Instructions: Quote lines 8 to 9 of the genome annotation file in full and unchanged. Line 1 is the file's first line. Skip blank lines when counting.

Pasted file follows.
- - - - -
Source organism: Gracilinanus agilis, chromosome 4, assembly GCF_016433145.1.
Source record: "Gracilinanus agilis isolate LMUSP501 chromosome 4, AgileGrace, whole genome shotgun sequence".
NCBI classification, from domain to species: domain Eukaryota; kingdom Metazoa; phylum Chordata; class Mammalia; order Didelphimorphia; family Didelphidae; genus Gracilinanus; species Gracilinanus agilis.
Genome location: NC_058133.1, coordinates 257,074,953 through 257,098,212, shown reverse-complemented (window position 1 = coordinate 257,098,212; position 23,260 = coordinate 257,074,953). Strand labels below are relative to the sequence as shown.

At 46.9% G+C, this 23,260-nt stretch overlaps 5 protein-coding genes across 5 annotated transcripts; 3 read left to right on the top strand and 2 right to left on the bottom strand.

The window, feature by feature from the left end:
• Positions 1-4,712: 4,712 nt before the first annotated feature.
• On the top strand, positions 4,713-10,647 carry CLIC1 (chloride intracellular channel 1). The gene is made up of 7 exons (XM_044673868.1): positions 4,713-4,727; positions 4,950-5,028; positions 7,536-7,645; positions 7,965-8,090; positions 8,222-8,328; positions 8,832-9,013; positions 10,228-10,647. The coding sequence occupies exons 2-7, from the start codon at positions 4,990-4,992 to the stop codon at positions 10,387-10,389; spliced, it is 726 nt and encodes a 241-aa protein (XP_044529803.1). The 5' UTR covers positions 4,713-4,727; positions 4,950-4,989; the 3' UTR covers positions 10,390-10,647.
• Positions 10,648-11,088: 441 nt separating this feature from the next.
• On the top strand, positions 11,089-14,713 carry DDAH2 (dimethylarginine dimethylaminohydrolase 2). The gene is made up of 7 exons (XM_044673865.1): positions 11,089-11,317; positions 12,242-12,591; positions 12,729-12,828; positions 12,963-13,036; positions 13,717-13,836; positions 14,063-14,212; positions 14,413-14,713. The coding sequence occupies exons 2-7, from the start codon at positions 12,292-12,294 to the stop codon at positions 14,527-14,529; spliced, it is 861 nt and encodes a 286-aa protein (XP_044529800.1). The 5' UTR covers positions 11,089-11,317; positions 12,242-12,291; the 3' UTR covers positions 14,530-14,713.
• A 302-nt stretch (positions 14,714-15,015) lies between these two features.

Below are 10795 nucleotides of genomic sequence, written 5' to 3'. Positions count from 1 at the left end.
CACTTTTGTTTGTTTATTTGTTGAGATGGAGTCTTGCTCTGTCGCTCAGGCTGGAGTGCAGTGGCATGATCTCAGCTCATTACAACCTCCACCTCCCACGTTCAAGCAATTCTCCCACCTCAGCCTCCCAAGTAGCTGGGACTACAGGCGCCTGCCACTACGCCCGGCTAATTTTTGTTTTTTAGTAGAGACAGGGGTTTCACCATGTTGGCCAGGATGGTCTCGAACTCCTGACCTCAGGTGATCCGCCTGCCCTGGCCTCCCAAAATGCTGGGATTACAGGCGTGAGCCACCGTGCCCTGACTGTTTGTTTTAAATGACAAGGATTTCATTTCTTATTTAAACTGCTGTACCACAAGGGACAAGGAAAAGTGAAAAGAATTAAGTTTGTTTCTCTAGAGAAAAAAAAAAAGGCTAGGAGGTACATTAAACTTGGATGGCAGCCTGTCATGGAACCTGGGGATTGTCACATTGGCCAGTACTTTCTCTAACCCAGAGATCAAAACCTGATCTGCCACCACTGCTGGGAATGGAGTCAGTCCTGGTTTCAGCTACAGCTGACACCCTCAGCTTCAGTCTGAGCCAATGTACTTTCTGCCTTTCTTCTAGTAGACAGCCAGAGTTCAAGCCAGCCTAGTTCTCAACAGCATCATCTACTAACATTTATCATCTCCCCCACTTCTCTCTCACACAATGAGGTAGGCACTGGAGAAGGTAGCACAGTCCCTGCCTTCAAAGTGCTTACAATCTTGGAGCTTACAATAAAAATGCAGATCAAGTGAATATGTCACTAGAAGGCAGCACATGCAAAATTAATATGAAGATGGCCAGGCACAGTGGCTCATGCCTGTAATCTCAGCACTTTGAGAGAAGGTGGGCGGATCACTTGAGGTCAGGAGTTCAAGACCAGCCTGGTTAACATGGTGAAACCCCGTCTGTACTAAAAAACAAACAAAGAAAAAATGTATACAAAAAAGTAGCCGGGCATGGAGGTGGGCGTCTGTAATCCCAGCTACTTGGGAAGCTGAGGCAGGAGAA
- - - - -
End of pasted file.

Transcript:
• On the top strand, positions 4,713-10,647 carry CLIC1 (chloride intracellular channel 1). The gene is made up of 7 exons (XM_044673868.1): positions 4,713-4,727; positions 4,950-5,028; positions 7,536-7,645; positions 7,965-8,090; positions 8,222-8,328; positions 8,832-9,013; positions 10,228-10,647. The coding sequence occupies exons 2-7, from the start codon at positions 4,990-4,992 to the stop codon at positions 10,387-10,389; spliced, it is 726 nt and encodes a 241-aa protein (XP_044529803.1). The 5' UTR covers positions 4,713-4,727; positions 4,950-4,989; the 3' UTR covers positions 10,390-10,647.
• Positions 10,648-11,088: 441 nt separating this feature from the next.